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April 1999

rich.gif (5262 bytes) Deregulation (And The Horse It Rode In On)


I'm a car guy. I especially love to drive impractical cars as long as they are fun to drive. Granted, I guess I could use mass transit more often, but whenever it's possible, I jump in my car, turn on the radio and drive. Perhaps it's the independence. There was a time when a train was the most effective form of transit (please, no e-mails about horses unless you are currently using one in your daily commute). I, for one, would have gone crazy in a world where a train was the best way to traverse long distances. I really enjoy controlling my own destiny. But then again, who doesn't?

Now. Back when AT&T was a monopoly, they controlled everyone's telecommunications destiny. Need a phone? A new line? Need a PBX? You had to call AT&T and they would lease it to you. It was, after all, their equipment. Their lines. Their choice.

Those days are gone. We can now purchase our own equipment and whether we choose to do so from AT&T spin-off Lucent Technologies or any other equipment vendor, the point is that it is our choice: Our PBX and our decision to deal with whomever we wish.

Those of you in telecom long enough realize how novel it was to most people that they could actually purchase telephony equipment. I still hear stories about how the first salespeople of PBXs (outside of AT&T) - those first interconnects - couldn't convince potential customers that companies could own their own equipment. It was simply impossible to do so before, and a new mindset had to be developed.

Let's take a look at what has happened to telecommunications since deregulation. Entire new industries such as CTI, call centers, and Internet telephony have evolved, due in large part to the fact that telephony equipment is being developed in a free market by thousands of innovative companies. Unified messaging, fax servers, IVR systems, PC PBXs, voice/data switches - these and countless other new product offerings have taken the telecommunications market by storm. Who would have thought that this much innovation was possible in such a short amount of time?

Just as cars have freed up travelers to control their own destiny, deregulation has allowed new industries to spring up allowing us to control our telecommunications as we feel is best for our given situation.

Last month, I mentioned that today's automobiles are increasingly coming to rely on computers and microprocessors. This dependence threatens to change the very way I view my car. New and inexpensive microprocessor technology makes it increasingly simple for your car's trip computer to map your trip from point A to point B. Next on the horizon, technology will enable your car to take you anywhere you need to go without any driver involvement! Imagine that! No need to steer or pay attention to other drivers. No thrill of accelerating when the spirit moves you. Sniff! I feel a tear coming on.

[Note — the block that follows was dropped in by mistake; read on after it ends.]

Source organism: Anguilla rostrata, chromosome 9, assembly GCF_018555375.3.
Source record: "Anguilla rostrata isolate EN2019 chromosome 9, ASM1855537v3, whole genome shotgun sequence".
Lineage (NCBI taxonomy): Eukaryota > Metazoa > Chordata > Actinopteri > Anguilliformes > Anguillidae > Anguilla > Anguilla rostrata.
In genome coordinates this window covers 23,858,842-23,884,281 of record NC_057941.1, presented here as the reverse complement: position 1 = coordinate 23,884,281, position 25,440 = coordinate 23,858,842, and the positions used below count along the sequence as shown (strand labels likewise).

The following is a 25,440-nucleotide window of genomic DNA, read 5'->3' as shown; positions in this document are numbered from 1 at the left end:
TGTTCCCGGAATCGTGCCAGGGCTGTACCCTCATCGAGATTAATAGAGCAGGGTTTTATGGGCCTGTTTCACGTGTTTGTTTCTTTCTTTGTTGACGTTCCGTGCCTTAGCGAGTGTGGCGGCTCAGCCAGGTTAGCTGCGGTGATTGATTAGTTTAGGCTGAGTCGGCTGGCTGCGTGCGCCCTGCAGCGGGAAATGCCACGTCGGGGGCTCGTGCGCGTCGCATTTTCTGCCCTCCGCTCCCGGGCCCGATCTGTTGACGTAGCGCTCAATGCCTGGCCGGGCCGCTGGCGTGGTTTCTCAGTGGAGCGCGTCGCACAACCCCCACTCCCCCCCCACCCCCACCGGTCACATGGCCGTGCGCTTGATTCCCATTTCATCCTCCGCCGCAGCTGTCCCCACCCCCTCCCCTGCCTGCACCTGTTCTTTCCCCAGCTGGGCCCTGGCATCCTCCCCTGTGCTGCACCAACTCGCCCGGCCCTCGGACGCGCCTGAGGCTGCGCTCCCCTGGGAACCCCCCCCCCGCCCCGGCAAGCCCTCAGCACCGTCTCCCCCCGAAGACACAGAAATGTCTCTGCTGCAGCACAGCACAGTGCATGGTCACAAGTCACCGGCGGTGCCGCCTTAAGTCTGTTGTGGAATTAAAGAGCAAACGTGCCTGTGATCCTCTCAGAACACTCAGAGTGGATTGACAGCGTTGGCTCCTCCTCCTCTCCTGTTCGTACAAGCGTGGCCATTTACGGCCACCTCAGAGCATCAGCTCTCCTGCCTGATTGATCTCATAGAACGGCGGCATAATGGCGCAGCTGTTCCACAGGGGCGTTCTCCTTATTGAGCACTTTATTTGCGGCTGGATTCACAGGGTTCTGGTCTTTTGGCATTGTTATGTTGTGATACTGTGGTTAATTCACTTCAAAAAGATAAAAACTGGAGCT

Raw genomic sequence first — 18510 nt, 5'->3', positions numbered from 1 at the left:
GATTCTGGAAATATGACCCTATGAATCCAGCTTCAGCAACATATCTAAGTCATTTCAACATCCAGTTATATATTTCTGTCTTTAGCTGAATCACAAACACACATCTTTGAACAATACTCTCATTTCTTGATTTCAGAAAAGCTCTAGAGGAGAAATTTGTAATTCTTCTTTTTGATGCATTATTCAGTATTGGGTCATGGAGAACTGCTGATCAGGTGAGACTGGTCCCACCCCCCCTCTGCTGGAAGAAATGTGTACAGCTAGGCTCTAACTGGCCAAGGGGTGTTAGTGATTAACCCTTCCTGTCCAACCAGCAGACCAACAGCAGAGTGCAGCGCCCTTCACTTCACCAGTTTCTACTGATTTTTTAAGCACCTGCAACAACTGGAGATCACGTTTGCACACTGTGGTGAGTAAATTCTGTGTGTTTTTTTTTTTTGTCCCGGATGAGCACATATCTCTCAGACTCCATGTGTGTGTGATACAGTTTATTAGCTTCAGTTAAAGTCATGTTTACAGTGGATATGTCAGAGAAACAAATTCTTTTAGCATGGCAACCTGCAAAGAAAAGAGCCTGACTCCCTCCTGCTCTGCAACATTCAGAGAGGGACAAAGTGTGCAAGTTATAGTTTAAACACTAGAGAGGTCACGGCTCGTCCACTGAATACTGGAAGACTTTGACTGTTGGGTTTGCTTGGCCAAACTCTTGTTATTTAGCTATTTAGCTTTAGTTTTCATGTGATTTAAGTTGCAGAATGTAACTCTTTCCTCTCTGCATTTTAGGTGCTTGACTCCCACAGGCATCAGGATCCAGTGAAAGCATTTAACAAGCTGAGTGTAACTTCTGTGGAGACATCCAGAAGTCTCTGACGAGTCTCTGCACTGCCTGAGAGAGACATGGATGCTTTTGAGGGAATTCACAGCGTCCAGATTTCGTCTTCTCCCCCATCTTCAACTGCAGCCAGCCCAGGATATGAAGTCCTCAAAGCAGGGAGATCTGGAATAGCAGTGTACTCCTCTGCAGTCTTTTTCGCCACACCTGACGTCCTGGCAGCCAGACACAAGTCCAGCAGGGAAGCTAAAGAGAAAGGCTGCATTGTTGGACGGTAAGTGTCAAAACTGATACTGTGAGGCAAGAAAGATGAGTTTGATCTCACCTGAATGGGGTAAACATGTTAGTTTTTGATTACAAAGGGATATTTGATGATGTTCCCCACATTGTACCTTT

Just as the future of automobiles may be in the hands of a large navigational networks, making them more efficient, so too will the telecom service providers of the future allow us to use their networks in ways that will be invaluable to customers.

Perhaps the example that best illustrates my point is voice mail service. Maybe it's just me, but I believe that we should all be using voice mail service from our local telephone company. I can't think of a single reason to own an answering machine. They break. The tape runs out and cuts off messages. (But only important ones. If it's not important, then callers can leave as much info as they want.) If the power goes out, you lose messages and (yikes!) have to reset the time.

For one reason, most of us still use answering machines because ILECs (incumbent local exchange carriers) haven't figured out how to sell a service against other entrenched options (such as the answering machines). I wish I was the marketing manager of an ILEC and was paid commission every time someone signed up for voice mail. All they need to do is offer free voice mail service for 6 months to everyone. During this time, make it easy to forward messages to other people in the local calling area. In fact, why not work with other ILECs, so that your voice mail systems interoperate nationwide? After the 6 months is over, no one will want to give up the convenience of being able to transfer messages between subscribers and presto! You have a wonderfully high retention rate. This very same principle works for cell phones and it will work for voice mail.

The point is that the number of potential services is limited only by the developer community's imagination. Almost 2 years ago, Netspeak (www.netspeak.com) opened my eyes to the potential of offering an IP Centrex call center service that next-gen telcos could sell. Keep in mind that call centers are extremely expensive to equip. Starting a small call center requires a tremendous investment in equipment and support and staff, etc… If your service provider purchases the equipment and just provides you with the service as you need it - your cost is dramatically lowered.

As telephony continues its migration to IP networks it will become ever easier for service providers to differentiate themselves through the use of innovative applications such as cable telephony, Web/Java-based call control applications, and group video conferencing services. Some of these services will be purchased because no alternative exists and some will be purchased because the cost can be justified on a monthly basis.

Sure there is a thrill to owning your own equipment or vehicle and driving it when and where you want, but in the end, we do what makes good healthy sense for ourselves and our businesses. Service providers of tomorrow are gearing up to offer you more than you ever expected from them. The offerings are expected to ramp up so quickly that we have launched a new Services section to keep you current on all the activity happening in the services marketplace. The new section makes its debut this month. I'd love to hear your thoughts on the new Services section, or for that matter anything else that's on your mind. Let me know at rtehrani@tmcnet.com.